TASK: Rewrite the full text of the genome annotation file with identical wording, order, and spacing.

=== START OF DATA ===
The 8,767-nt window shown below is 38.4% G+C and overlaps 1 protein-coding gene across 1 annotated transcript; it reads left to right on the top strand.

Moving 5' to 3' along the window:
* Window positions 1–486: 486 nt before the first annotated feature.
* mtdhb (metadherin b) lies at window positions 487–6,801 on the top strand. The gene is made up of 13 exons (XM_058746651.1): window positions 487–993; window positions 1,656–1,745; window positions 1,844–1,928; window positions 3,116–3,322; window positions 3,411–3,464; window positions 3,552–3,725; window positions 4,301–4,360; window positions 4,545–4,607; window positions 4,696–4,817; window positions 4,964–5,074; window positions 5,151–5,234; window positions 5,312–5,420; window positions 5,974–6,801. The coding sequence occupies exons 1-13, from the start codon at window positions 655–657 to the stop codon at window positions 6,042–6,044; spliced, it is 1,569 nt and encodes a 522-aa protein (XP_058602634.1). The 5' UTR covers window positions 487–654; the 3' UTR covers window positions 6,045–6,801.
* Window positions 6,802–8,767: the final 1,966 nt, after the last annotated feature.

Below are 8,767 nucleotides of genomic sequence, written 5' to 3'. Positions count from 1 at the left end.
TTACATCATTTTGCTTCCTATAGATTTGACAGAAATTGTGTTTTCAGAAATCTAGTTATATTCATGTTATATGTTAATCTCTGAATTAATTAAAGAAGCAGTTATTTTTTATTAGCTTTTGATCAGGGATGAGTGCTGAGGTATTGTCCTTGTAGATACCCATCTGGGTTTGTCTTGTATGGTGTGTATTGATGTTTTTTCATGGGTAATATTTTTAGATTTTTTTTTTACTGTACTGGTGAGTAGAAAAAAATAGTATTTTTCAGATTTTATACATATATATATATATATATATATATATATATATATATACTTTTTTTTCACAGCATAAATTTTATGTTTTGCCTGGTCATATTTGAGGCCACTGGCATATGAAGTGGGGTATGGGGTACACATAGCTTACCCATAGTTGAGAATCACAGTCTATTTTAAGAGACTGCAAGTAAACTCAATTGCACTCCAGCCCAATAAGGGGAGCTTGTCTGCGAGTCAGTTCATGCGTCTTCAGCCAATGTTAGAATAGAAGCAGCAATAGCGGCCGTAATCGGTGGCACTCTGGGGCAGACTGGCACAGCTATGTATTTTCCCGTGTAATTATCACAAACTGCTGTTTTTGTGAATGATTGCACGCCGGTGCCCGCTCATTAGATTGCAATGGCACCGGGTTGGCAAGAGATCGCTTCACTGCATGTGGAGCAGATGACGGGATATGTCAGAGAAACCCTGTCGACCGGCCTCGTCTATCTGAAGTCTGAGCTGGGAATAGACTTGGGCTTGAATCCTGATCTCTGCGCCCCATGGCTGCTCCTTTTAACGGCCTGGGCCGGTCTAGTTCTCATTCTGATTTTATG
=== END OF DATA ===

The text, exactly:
The 8,767-nt window shown below is 38.4% G+C and overlaps 1 protein-coding gene across 1 annotated transcript; it reads left to right on the top strand.

Moving 5' to 3' along the window:
* Window positions 1–486: 486 nt before the first annotated feature.
* mtdhb (metadherin b) lies at window positions 487–6,801 on the top strand. The gene is made up of 13 exons (XM_058746651.1): window positions 487–993; window positions 1,656–1,745; window positions 1,844–1,928; window positions 3,116–3,322; window positions 3,411–3,464; window positions 3,552–3,725; window positions 4,301–4,360; window positions 4,545–4,607; window positions 4,696–4,817; window positions 4,964–5,074; window positions 5,151–5,234; window positions 5,312–5,420; window positions 5,974–6,801. The coding sequence occupies exons 1-13, from the start codon at window positions 655–657 to the stop codon at window positions 6,042–6,044; spliced, it is 1,569 nt and encodes a 522-aa protein (XP_058602634.1). The 5' UTR covers window positions 487–654; the 3' UTR covers window positions 6,045–6,801.
* Window positions 6,802–8,767: the final 1,966 nt, after the last annotated feature.

Below are 8,767 nucleotides of genomic sequence, written 5' to 3'. Positions count from 1 at the left end.
TTACATCATTTTGCTTCCTATAGATTTGACAGAAATTGTGTTTTCAGAAATCTAGTTATATTCATGTTATATGTTAATCTCTGAATTAATTAAAGAAGCAGTTATTTTTTATTAGCTTTTGATCAGGGATGAGTGCTGAGGTATTGTCCTTGTAGATACCCATCTGGGTTTGTCTTGTATGGTGTGTATTGATGTTTTTTCATGGGTAATATTTTTAGATTTTTTTTTTACTGTACTGGTGAGTAGAAAAAAATAGTATTTTTCAGATTTTATACATATATATATATATATATATATATATATATATATATACTTTTTTTTCACAGCATAAATTTTATGTTTTGCCTGGTCATATTTGAGGCCACTGGCATATGAAGTGGGGTATGGGGTACACATAGCTTACCCATAGTTGAGAATCACAGTCTATTTTAAGAGACTGCAAGTAAACTCAATTGCACTCCAGCCCAATAAGGGGAGCTTGTCTGCGAGTCAGTTCATGCGTCTTCAGCCAATGTTAGAATAGAAGCAGCAATAGCGGCCGTAATCGGTGGCACTCTGGGGCAGACTGGCACAGCTATGTATTTTCCCGTGTAATTATCACAAACTGCTGTTTTTGTGAATGATTGCACGCCGGTGCCCGCTCATTAGATTGCAATGGCACCGGGTTGGCAAGAGATCGCTTCACTGCATGTGGAGCAGATGACGGGATATGTCAGAGAAACCCTGTCGACCGGCCTCGTCTATCTGAAGTCTGAGCTGGGAATAGACTTGGGCTTGAATCCTGATCTCTGCGCCCCATGGCTGCTCCTTTTAACGGCCTGGGCCGGTCTAGTTCTCATTCTGATTTTATG